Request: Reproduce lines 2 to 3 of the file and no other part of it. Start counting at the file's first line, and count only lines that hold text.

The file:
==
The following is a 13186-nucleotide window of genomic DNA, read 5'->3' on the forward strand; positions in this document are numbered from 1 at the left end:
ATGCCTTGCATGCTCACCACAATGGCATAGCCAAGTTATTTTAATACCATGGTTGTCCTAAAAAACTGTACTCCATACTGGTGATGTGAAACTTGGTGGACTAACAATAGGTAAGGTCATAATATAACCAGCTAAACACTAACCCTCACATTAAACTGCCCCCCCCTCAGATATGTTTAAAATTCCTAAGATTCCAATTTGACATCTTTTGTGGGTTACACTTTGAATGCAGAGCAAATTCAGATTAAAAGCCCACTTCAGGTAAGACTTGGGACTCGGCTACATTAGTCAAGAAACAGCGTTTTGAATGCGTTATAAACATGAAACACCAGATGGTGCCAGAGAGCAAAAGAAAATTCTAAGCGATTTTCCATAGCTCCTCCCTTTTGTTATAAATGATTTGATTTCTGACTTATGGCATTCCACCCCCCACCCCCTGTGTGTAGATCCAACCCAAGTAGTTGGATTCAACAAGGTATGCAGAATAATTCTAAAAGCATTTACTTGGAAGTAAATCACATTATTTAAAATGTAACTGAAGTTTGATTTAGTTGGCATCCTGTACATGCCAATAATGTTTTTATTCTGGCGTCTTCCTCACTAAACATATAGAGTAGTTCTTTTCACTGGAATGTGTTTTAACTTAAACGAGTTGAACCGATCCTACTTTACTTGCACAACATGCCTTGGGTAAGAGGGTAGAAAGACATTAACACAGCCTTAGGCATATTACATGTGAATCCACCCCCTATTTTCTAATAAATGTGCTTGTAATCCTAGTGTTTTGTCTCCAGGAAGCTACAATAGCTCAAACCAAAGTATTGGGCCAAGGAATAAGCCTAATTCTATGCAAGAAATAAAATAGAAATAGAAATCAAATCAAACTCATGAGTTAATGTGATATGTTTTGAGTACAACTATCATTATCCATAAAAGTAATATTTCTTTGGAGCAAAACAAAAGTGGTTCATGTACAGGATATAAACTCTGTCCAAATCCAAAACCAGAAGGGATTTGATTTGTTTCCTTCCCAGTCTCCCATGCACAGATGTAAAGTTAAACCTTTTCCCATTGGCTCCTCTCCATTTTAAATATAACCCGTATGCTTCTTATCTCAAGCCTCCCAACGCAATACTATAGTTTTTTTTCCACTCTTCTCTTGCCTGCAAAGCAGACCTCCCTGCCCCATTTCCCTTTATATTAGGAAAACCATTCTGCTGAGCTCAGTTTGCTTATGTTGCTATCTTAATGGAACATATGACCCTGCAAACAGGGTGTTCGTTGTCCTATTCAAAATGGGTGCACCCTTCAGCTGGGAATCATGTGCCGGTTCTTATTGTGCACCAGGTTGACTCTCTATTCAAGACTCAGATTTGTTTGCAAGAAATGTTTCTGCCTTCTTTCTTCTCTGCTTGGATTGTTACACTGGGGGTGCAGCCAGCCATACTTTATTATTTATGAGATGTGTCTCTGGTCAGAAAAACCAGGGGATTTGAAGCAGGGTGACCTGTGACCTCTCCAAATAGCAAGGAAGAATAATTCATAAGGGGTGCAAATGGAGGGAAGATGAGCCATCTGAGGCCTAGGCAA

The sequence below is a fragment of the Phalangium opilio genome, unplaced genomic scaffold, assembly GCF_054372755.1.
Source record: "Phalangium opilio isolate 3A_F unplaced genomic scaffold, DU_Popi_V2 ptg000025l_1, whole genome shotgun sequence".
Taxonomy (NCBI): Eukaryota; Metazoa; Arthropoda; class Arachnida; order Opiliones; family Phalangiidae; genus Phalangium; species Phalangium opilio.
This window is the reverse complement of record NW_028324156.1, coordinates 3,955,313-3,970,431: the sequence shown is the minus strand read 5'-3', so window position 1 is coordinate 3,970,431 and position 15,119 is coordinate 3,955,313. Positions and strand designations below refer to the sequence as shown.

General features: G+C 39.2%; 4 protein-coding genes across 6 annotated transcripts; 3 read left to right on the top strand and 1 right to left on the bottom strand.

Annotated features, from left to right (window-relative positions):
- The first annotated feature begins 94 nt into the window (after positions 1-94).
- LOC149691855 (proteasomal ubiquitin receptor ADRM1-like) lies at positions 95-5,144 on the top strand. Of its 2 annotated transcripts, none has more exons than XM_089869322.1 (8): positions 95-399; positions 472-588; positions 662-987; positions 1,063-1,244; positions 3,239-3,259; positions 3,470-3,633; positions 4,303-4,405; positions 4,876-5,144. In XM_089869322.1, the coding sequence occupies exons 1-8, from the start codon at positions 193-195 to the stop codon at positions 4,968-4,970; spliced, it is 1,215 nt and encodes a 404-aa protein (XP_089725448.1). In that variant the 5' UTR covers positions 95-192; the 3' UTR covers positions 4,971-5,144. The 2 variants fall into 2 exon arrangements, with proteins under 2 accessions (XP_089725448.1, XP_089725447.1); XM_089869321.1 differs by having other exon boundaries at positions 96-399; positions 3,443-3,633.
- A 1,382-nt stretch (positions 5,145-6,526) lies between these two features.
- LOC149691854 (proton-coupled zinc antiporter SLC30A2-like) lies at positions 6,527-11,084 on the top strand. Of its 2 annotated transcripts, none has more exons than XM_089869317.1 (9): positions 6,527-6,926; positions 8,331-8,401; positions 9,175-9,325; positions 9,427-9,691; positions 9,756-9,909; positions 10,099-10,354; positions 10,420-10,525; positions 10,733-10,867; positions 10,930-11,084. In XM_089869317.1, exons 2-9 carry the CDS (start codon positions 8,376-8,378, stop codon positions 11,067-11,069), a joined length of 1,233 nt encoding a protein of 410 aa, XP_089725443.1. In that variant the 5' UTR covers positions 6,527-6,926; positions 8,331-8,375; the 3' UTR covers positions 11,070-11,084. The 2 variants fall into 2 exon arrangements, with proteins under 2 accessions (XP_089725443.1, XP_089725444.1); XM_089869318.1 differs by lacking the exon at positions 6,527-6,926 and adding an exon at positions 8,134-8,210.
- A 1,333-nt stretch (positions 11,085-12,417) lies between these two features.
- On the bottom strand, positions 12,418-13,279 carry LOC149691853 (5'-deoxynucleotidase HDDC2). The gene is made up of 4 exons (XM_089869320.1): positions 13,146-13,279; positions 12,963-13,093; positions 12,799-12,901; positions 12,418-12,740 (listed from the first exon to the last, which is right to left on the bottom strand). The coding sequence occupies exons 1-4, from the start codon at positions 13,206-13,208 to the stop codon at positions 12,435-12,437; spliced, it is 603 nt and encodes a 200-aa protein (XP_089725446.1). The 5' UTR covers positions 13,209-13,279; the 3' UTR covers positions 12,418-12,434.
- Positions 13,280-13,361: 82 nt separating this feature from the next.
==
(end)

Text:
ATGCCTTGCATGCTCACCACAATGGCATAGCCAAGTTATTTTAATACCATGGTTGTCCTAAAAAACTGTACTCCATACTGGTGATGTGAAACTTGGTGGACTAACAATAGGTAAGGTCATAATATAACCAGCTAAACACTAACCCTCACATTAAACTGCCCCCCCCTCAGATATGTTTAAAATTCCTAAGATTCCAATTTGACATCTTTTGTGGGTTACACTTTGAATGCAGAGCAAATTCAGATTAAAAGCCCACTTCAGGTAAGACTTGGGACTCGGCTACATTAGTCAAGAAACAGCGTTTTGAATGCGTTATAAACATGAAACACCAGATGGTGCCAGAGAGCAAAAGAAAATTCTAAGCGATTTTCCATAGCTCCTCCCTTTTGTTATAAATGATTTGATTTCTGACTTATGGCATTCCACCCCCCACCCCCTGTGTGTAGATCCAACCCAAGTAGTTGGATTCAACAAGGTATGCAGAATAATTCTAAAAGCATTTACTTGGAAGTAAATCACATTATTTAAAATGTAACTGAAGTTTGATTTAGTTGGCATCCTGTACATGCCAATAATGTTTTTATTCTGGCGTCTTCCTCACTAAACATATAGAGTAGTTCTTTTCACTGGAATGTGTTTTAACTTAAACGAGTTGAACCGATCCTACTTTACTTGCACAACATGCCTTGGGTAAGAGGGTAGAAAGACATTAACACAGCCTTAGGCATATTACATGTGAATCCACCCCCTATTTTCTAATAAATGTGCTTGTAATCCTAGTGTTTTGTCTCCAGGAAGCTACAATAGCTCAAACCAAAGTATTGGGCCAAGGAATAAGCCTAATTCTATGCAAGAAATAAAATAGAAATAGAAATCAAATCAAACTCATGAGTTAATGTGATATGTTTTGAGTACAACTATCATTATCCATAAAAGTAATATTTCTTTGGAGCAAAACAAAAGTGGTTCATGTACAGGATATAAACTCTGTCCAAATCCAAAACCAGAAGGGATTTGATTTGTTTCCTTCCCAGTCTCCCATGCACAGATGTAAAGTTAAACCTTTTCCCATTGGCTCCTCTCCATTTTAAATATAACCCGTATGCTTCTTATCTCAAGCCTCCCAACGCAATACTATAGTTTTTTTTCCACTCTTCTCTTGCCTGCAAAGCAGACCTCCCTGCCCCATTTCCCTTTATATTAGGAAAACCATTCTGCTGAGCTCAGTTTGCTTATGTTGCTATCTTAATGGAACATATGACCCTGCAAACAGGGTGTTCGTTGTCCTATTCAAAATGGGTGCACCCTTCAGCTGGGAATCATGTGCCGGTTCTTATTGTGCACCAGGTTGACTCTCTATTCAAGACTCAGATTTGTTTGCAAGAAATGTTTCTGCCTTCTTTCTTCTCTGCTTGGATTGTTACACTGGGGGTGCAGCCAGCCATACTTTATTATTTATGAGATGTGTCTCTGGTCAGAAAAACCAGGGGATTTGAAGCAGGGTGACCTGTGACCTCTCCAAATAGCAAGGAAGAATAATTCATAAGGGGTGCAAATGGAGGGAAGATGAGCCATCTGAGGCCTAGGCAA

The sequence below is a fragment of the Phalangium opilio genome, unplaced genomic scaffold, assembly GCF_054372755.1.